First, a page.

In late 2017, the Department of Veterans Affairs in conjunction with the Department of Defense published an update to their practice guidelines for the management of Posttraumatic Stress Disorder (PTSD). This two-part blog will highlight the major recommendations of the new practice guideline: part 1 will focus on recommendations for screening and assessment and part 2 will focus on treatment considerations. Although we hope that these blogs help to clarify the major elements of the new guideline, we strongly suggest that all clinicians review the guideline for themselves. The full guideline as well as the Clinician Summary and Pocket Guide can all be viewed and downloaded in PDF format here.
Blog posts with the tag "Prolonged Exposure Therapy"
I like to be helpful. It’s one of the reasons I became a psychologist. You could say it’s my mission. Sometimes I get a phone call or an email from a distant relation, a friend, an acquaintance, or even a resourceful stranger who found my name on a website or blog. These people often have questions about psychotherapy.
We here at the Center for Deployment Psychology are excited to unveil the new Evidence-Based Psychotherapies video section on our website. As part of our multi-day EBP training events, we use many videos to demonstrate a variety of techniques. One of the most common request we receive is participants wanting the opportunity to watch these videos again afterwards to help reinforce the concepts. Now those interested can watch (and re-watch) all these video demonstrations whenever they want.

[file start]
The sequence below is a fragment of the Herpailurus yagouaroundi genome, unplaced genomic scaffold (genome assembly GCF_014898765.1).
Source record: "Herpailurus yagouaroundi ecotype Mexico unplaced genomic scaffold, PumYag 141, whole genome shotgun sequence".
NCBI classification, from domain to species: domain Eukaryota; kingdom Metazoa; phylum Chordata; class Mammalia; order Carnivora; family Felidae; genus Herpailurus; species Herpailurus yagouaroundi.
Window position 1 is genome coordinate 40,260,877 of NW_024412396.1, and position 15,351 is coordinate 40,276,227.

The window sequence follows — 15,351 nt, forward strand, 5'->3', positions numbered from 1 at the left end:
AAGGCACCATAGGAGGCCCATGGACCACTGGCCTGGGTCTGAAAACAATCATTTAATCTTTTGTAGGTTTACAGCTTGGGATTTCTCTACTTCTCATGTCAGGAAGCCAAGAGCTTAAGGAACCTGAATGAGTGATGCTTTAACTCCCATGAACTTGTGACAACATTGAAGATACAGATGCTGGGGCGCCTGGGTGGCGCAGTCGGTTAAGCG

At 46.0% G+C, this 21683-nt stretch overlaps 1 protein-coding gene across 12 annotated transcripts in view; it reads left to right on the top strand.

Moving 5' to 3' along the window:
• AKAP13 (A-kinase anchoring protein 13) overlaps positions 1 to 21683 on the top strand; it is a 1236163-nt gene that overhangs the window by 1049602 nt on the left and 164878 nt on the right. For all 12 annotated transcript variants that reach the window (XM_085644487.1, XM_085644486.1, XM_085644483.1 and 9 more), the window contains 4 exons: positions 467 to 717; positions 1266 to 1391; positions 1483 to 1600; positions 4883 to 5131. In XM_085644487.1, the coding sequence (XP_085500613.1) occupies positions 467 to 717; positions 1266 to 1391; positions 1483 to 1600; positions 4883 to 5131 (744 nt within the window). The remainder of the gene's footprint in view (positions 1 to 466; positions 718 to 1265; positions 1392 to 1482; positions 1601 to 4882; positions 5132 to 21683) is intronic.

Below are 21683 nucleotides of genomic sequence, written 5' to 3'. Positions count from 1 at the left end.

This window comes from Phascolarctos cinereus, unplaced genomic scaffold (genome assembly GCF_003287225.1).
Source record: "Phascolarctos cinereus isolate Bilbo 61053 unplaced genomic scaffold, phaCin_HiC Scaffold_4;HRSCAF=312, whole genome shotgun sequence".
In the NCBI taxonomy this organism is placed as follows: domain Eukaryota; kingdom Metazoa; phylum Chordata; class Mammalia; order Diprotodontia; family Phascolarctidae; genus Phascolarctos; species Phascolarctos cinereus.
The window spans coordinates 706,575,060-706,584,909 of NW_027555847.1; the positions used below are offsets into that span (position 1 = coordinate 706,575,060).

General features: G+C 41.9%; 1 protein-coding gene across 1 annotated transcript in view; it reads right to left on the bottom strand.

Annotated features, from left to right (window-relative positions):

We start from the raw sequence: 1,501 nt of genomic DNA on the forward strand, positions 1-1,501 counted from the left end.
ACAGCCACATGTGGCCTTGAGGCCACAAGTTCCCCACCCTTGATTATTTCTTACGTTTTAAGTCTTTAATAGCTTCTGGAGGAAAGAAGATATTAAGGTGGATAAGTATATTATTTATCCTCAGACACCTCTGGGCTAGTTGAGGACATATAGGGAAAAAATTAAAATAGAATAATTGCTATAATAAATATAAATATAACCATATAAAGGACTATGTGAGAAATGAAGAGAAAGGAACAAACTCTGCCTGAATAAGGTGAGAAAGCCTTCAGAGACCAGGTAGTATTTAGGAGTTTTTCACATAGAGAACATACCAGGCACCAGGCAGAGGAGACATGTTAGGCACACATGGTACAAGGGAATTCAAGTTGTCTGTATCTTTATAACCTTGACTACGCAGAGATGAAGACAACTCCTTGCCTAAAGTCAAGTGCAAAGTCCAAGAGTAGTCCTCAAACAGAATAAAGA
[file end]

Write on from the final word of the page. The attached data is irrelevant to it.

I have been training providers in Prolonged Exposure therapy (PE) and collecting outcome data for the past seven years. Since I arrived at the Philadelphia VA Medical Center, I have been involved in the training of approximately 45 clinicians in PE and collected outcomes for over 300 cases. And while what follows is certainly not an exhaustive list of factors to consider in providing PE to a Veteran population, it does represent a convergence of my clinical observations and our empirical findings. With that stated, my findings and observations in providing PE to veterans are: 1) therapist experience matters; 2) service-connection is an important issue; and 3) not enough attention is paid to safety behaviors.
I read this book because I thought I might like to recommend it to new therapists who are just learning exposure techniques. I actually found that it has a much broader range than that. As it turns out, this is a solid and comprehensive review of the behavioral principles of exposure therapy and a pretty fantastic guide to implementation of exposure with a wide variety of anxious patients.